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Volunteers and Partners Toolbox

This toolbox represents a resource for information, contacts, and ideas to help wilderness managers get started or improve on citizen stewardship programs. It includes the topics of volunteers, partnerships, friends groups, and non-typical funding opportunities and provides examples and sources for more information. The toolbox features a paper found to be useful for both managers and partners: Components of and Barriers to Building Successful Wilderness Citizen Stewardship Programs. In addition to the resources provided here, you may also be able to obtain advice and recommendations through discussion on Wilderness Connect. Date of last update: 11/21/11.
  1. Introduction
    1. Overview
      The use of ’volunteers’ has long been a part of manager’s efforts to be effective stewards of wilderness. Projects such as trail maintenance, campsite clean-up, restoration, and visitor contact have been successfully accomplished at minimal cost in many locations and much has been learned about how to work with volunteers and how to implement partnerships. More recently partnerships have been developed to provide additional resources in support of wilderness stewardship. Today, managers have an increasing need to utilize partners, volunteers, and alternative funding opportunities to both accomplish work and also to help build an awareness of the wilderness resource and its benefits. As more people become involved in helping to steward wilderness understanding appreciation and support for wilderness grows. The resources of ’volunteers’ and ’partnerships’ have become known as ’Citizen Stewardship Programs’.

      Volunteers and partners interested in wilderness can make enormous personal, professional, and sometimes financial resources available to the wilderness manager. The typical ’volunteer in wilderness’ concept is evolving and many managers are utilizing people more as trained citizen stewards capable of taking on and successfully accomplishing more technical and challenging tasks. In addition to the traditional projects, volunteers are increasingly being used to help inform and educate other visitors and to monitor visitors use, campsites, trails, non-native invasive species, wildlife, water and other wilderness values can be accomplished. Often skills and interests that a volunteer has used in their own careers or other pursuits can be applied to needed wilderness management projects.

      It should be recognized that volunteers and other partners are not ’free’. Wilderness managers devote many hours of time and some funding into recruitment, project planning, training and supervision, tools, and supplies, and preparation of agreements to support a successful citizen stewardship program. This is time and funding that is increasingly limited but also necessary for wilderness management and implementation in the Forest Service of the Chief’s 10-Year Wilderness Stewardship Challenge. Often the recognition of the need for spending time and funding on establishment and maintenance of volunteer programs and partnerships pays off in many ways and for many years.

      This toolbox represents an online resource for information, contacts, and ideas to help wilderness managers get started or improve on citizen stewardship programs. It includes the topics of volunteers, partnerships, friends groups, and non-typical funding opportunities. Forest Service information on use of volunteers, partnerships, and agreements on the national forests, including agreement templates, guidelines, policies, volunteer organization contacts, and references, can be found on the Partnership Resource Center website. Additional resources can be found in agency manuals and handbooks (FSM 1830 Volunteers, and FSH 1509.11 Grants and Agreements Handbook). Also, check the Missoula Technology Development Center website for a Volunteer Coordinator Handbook emphasizing safety due out in the summer of 2005. Forest and regional volunteer coordinators and staff responsible for grants, agreements, challenge cost share programs, etc. should also be contacted for the latest guidelines and formats.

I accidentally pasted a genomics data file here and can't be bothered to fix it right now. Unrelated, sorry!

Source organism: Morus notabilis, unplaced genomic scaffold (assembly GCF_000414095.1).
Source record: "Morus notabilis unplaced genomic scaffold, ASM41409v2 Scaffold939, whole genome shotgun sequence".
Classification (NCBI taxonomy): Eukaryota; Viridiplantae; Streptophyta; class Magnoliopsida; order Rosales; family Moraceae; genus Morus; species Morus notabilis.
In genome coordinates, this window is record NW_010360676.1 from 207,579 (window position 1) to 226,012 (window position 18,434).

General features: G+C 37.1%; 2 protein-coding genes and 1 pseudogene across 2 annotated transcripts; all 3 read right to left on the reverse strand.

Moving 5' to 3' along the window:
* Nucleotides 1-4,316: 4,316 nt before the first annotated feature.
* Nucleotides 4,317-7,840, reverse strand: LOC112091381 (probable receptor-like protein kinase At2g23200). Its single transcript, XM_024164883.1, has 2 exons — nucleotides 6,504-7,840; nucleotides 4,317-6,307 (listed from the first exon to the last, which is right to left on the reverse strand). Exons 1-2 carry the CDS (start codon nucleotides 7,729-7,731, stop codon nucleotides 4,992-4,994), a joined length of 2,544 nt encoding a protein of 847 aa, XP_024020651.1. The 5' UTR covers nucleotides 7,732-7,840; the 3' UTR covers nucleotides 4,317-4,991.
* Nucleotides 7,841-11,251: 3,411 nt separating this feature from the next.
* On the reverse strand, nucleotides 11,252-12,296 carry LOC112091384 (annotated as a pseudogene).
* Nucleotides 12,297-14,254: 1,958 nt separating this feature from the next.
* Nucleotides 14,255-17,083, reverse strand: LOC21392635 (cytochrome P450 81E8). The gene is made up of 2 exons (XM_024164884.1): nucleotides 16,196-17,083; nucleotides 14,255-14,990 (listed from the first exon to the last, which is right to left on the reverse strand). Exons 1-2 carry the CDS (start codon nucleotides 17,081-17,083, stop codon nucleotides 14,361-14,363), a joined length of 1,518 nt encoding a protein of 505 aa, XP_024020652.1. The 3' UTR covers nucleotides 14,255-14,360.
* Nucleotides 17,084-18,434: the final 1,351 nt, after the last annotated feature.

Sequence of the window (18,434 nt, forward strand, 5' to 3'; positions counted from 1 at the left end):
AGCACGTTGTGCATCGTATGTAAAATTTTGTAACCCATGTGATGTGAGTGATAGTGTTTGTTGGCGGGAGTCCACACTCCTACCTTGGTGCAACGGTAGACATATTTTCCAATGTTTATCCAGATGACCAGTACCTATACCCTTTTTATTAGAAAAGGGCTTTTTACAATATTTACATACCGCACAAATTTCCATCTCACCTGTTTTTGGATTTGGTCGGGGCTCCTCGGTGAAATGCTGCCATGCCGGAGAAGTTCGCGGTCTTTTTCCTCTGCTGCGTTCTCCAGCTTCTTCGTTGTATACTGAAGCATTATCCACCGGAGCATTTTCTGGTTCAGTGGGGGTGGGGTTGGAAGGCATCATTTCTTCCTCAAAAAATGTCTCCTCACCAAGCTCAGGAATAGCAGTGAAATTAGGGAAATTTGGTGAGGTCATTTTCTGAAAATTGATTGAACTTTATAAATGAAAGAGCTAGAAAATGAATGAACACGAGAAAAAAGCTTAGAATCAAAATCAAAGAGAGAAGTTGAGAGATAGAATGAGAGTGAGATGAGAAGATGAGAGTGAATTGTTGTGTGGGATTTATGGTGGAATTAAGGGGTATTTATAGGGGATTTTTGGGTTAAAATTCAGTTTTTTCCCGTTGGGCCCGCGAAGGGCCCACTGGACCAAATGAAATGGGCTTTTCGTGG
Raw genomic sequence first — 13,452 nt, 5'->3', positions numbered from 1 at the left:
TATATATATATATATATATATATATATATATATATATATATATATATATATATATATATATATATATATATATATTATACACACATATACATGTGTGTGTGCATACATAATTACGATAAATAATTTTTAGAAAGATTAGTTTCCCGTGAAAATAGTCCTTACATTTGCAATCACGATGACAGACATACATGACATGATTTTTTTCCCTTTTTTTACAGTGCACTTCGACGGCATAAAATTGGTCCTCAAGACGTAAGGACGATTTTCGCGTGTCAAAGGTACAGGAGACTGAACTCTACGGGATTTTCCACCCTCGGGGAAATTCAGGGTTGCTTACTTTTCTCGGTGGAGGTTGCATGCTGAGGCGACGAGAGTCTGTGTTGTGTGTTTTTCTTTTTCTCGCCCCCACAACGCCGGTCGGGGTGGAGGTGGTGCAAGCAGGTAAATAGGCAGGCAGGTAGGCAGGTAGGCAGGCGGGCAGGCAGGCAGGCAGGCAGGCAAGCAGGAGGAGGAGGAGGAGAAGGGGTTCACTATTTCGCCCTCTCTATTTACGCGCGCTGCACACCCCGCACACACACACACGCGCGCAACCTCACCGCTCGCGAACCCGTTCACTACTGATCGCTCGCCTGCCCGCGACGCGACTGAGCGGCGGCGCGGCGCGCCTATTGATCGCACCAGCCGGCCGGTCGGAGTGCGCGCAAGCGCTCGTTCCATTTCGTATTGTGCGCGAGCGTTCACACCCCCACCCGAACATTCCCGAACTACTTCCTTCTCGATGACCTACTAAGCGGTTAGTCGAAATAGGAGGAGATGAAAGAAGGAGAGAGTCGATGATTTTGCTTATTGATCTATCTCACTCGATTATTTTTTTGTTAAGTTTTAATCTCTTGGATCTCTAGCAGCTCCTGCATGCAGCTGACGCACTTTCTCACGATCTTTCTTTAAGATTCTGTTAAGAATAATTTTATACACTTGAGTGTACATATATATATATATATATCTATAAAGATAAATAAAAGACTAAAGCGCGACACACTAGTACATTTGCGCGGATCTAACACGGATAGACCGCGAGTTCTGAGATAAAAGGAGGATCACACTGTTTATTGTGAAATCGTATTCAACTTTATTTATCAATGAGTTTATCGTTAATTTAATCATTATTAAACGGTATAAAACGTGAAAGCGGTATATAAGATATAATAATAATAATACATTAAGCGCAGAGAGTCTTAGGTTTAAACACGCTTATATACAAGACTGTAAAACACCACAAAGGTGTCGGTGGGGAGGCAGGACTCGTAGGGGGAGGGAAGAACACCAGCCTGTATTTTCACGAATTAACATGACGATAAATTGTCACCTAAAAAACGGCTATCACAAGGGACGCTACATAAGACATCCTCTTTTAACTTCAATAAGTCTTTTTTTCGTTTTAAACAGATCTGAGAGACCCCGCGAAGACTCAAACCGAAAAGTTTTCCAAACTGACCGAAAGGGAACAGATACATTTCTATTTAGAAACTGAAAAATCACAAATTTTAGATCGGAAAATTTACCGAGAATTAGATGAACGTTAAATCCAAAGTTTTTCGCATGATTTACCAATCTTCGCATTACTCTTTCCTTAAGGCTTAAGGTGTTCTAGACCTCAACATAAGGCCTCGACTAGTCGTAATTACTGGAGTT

2. Components of and Barriers to Building Successful Wilderness Citizen Stewardship Programs
    3. FACA Guidebook
    4. DOI Partnership Primer
    5. BLM Partnerships Guidelines
    6. FS Partnership Guide
  2. Resources
    1. Examples and Contacts
      This list contains contacts for examples of successful citizen stewardship programs. The information may be useful for those seeking volunteer help for small projects as well as those seeking to start or improve a long term citizen stewardship program for your wilderness.
      1. Citizen Stewardship Programs
        1. Boundary Waters Canoe Area Wilderness
        2. Coconino Rural Environment Corps
        3. Colorado Fourteeners Initiative
        4. Colorado Mountain Club
        5. Forest Service Volunteer Association
        6. High Sierra Volunteer Trail Crew
        7. Indian Peaks Wilderness Alliance
        8. Montana Conservation Corps
        9. Mt. Hood National Forest Wilderness Stewards Program
          Forest contact: Mary Ellen Fitzgerald, Mt. Hood NF
        10. Poudre Wilderness Volunteers
          Forest contact: Kevin Cannon, Arapaho-Roosevelt NF
        11. Rocky Mountain Field Institute
        12. San Gorgonio Wilderness Association
        13. Selway Bitterroot Wilderness Foundation
        14. Stanislaus Wilderness Volunteers
          Forest contact: Bob Wetzell, Stanislaus NF
        15. University of Montana - Citizen Science Program
        16. Volunteers for Outdoor Colorado - Training and Projects
      2. National Organizations
        1. American Hiking Society - Volunteer Vacations
        2. Backcountry Horsemen of America
        3. Equestrian Land Conservation Resource - National Stewardship Award Grants
        4. National Forest Foundation - Conservation Awards and Partnership Guide
        5. National Smoke Jumpers Association
        6. Sierra Club
        7. Student Conservation Association
        8. Wilderness Volunteers
    2. Agency and NGO Links
      These links are provided to assist managers and organizations in finding information, guidelines, and funding sources for volunteer work and other partnerships. The information may be useful for those seeking volunteer help for small projects as well as those seeking to start or improve a long term citizen stewardship program for your wilderness.

      Some of the links will open a general partnership or volunteer resource. Follow additional links from the home page to access wilderness specific resources.